Ironically, the similarities between the two letters have led some skeptics to conclude that the second letter is merely an imitation of the first, from a different author. But there are many reasons to reject this conclusion. For example, who better could imitate Paul than Paul? Also some suggest that the second letter has a different eschatological perspective from the first letter, but in reality, the second letter lays out a timeline that the first does not address, precisely because the audience needed to realize that Christ’s second coming hadn’t happened yet. We’ll consider other points as we cover the text.

Vincent Cheung points out that these two Pauline epistles “provide opportunities to cover a wide range of topics. They include the following:

- the doctrine of Scripture

- the doctrine of election

- the second coming of Christ

- the resurrection of the dead

- the ‘catching up’ of believers

- the destruction of Jerusalem and the Jewish temple, and the slaughter and dispersion of the Jews in AD 70

- persecution and providence

- the Great Commission

- ‘seeker-hostile’ ministry

- the relation of metaphysics and ethics in apologetics

- justice, revenge, and atonement

- the sin of slander

- the minister’s right to financial support

- the sin of idleness, and the correct policy toward idlers

- cessationism and prophecy

- observations on hermeneutics"

Next, we allow Calvin to sum up both letters: “Paul had instructed the Thessalonians in the right faith. On hearing, however, that persecutions were raging there, he had sent Timothy with the view of animating them for the conflict, that they might not give way through fear, as human infirmity is apt to do. Having been afterwards informed by Timothy respecting their entire condition, he employs various arguments to confirm them in steadfastness of faith, as well as in patience, should they be called to endure anything for the testimony of the gospel… he exhorts them, in general terms, to holiness of life, afterwards he recommends mutual benevolence, and all offices that flow from it. Towards the end, however, he touches upon the question of the resurrection, and explains in what way we shall all be raised up from death… he prohibits them, even more strictly, from inquiring as to times; but admonishes them to be ever on the watch, lest they should be taken unawares by Christ’s sudden and unexpected approach. From this he proceeds to employ various exhortations, and then concludes the [First] Epistle… In the first Chapter [of the Second Epistle], he exhorts them to patience. In the second, a vain and groundless fancy, which had got into circulation as to the coming of Christ being at hand, is set aside by him by means of this argument – that there must previously to that be a revolt in the Church, and a great part of the world must treacherously draw back from God, nay more, that Antichrist must reign in the temple of God. In the third Chapter, after having commended himself to their prayers, and having in a few words encouraged them to perseverance, he commands that those be severely chastised who live in idleness at the expense of others. If they do not obey admonitions, he teaches that they should be excommunicated.”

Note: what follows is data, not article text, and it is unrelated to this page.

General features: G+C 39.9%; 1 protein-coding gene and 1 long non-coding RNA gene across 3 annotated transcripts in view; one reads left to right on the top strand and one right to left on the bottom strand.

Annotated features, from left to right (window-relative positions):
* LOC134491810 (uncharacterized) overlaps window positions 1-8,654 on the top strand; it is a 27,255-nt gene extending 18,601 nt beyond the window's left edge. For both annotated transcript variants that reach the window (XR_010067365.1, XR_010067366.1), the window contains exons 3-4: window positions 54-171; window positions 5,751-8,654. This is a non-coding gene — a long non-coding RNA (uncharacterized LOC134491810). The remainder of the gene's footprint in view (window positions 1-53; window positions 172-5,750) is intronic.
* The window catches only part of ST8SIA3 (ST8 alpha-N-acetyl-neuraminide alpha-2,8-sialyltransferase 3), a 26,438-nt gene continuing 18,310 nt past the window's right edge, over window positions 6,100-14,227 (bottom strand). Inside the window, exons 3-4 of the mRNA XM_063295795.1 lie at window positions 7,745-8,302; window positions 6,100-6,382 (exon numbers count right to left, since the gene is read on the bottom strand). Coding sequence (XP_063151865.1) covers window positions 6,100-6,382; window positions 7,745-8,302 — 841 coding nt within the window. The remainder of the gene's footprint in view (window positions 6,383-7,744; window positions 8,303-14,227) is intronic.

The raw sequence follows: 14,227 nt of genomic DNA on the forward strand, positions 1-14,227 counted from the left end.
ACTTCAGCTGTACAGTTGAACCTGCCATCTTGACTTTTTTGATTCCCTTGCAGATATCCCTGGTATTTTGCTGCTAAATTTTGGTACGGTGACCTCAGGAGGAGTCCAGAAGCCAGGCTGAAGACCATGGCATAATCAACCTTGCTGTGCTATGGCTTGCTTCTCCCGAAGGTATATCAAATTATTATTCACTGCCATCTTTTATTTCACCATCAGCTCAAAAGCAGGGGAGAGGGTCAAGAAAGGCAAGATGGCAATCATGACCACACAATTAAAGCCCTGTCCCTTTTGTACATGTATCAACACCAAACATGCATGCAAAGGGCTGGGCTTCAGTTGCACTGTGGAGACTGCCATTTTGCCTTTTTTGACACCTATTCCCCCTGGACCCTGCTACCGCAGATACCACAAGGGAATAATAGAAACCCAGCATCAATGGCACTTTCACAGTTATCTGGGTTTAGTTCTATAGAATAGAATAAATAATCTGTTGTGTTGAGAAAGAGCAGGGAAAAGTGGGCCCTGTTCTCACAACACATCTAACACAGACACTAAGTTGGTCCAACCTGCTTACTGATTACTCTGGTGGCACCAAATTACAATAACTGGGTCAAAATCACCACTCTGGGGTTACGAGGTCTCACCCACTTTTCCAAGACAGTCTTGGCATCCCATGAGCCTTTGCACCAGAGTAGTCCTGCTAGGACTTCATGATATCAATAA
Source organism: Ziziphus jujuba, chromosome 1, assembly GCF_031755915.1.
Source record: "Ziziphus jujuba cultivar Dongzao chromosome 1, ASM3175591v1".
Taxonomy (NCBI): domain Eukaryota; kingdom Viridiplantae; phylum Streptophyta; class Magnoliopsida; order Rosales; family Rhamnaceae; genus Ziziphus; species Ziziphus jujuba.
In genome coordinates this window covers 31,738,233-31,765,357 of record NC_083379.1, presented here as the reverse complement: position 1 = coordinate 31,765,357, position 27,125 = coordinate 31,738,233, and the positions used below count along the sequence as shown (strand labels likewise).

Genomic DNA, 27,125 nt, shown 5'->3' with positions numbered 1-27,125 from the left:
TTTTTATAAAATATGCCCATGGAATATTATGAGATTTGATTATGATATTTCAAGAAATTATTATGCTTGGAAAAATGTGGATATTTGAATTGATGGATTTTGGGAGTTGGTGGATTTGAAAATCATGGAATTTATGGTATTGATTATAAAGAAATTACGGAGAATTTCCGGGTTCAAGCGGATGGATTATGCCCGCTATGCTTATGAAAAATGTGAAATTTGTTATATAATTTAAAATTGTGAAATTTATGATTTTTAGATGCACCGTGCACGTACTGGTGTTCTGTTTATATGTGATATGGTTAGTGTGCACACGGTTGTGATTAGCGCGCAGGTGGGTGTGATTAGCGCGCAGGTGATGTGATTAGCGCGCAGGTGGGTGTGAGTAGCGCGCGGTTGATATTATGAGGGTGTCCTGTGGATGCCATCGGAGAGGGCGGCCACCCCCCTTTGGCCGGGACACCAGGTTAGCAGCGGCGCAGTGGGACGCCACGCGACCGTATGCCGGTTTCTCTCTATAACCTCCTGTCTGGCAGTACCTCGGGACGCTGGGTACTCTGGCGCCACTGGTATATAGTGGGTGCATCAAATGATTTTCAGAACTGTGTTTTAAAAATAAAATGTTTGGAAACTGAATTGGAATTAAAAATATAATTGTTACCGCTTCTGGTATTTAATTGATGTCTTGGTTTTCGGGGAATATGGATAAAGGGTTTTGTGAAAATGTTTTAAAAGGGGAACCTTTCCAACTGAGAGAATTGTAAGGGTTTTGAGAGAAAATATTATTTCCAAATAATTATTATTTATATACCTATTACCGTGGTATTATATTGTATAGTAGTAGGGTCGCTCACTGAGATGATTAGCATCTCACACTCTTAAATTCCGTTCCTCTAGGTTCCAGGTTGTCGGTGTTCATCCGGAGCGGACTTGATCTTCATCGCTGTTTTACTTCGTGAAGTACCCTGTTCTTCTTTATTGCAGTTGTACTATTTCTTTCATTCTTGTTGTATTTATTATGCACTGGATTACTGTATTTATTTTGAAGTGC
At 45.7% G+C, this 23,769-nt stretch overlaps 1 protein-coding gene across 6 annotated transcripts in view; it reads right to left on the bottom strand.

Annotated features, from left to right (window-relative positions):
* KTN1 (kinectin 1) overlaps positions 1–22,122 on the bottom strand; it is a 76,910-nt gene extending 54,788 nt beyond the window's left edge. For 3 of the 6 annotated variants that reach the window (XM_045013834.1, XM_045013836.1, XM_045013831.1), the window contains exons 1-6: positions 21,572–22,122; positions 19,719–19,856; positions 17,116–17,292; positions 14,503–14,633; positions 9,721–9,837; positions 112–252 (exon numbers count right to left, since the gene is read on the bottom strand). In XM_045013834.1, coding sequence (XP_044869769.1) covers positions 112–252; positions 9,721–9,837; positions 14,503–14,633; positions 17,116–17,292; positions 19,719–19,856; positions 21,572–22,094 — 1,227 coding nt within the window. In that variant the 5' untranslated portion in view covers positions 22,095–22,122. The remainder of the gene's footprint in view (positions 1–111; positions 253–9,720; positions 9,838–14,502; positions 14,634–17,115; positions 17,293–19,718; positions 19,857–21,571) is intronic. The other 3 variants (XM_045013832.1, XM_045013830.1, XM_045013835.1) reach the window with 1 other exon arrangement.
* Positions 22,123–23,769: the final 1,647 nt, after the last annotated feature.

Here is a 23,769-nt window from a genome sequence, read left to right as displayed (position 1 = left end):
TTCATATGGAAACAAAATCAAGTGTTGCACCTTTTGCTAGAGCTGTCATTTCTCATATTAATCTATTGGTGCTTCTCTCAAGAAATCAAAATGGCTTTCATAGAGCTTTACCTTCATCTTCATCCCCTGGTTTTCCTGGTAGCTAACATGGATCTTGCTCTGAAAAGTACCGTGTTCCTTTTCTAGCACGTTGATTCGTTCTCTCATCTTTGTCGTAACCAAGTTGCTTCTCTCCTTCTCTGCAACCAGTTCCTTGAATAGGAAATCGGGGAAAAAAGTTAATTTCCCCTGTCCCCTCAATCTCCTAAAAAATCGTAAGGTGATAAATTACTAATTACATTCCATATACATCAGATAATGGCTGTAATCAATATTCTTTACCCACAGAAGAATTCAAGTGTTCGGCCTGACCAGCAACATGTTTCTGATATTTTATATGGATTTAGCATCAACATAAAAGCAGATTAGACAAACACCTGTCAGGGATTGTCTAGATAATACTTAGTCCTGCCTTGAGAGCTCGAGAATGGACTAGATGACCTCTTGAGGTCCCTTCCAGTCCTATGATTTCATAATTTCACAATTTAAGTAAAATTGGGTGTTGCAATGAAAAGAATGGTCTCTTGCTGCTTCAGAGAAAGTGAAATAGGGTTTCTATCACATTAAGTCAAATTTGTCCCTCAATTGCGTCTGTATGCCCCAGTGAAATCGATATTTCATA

We’ll study these letters in eight chapter-divided segments, with five coming from 1 Thessalonians and 3 coming from 2 Thessalonians. Let’s consider the Word of God.

No comments: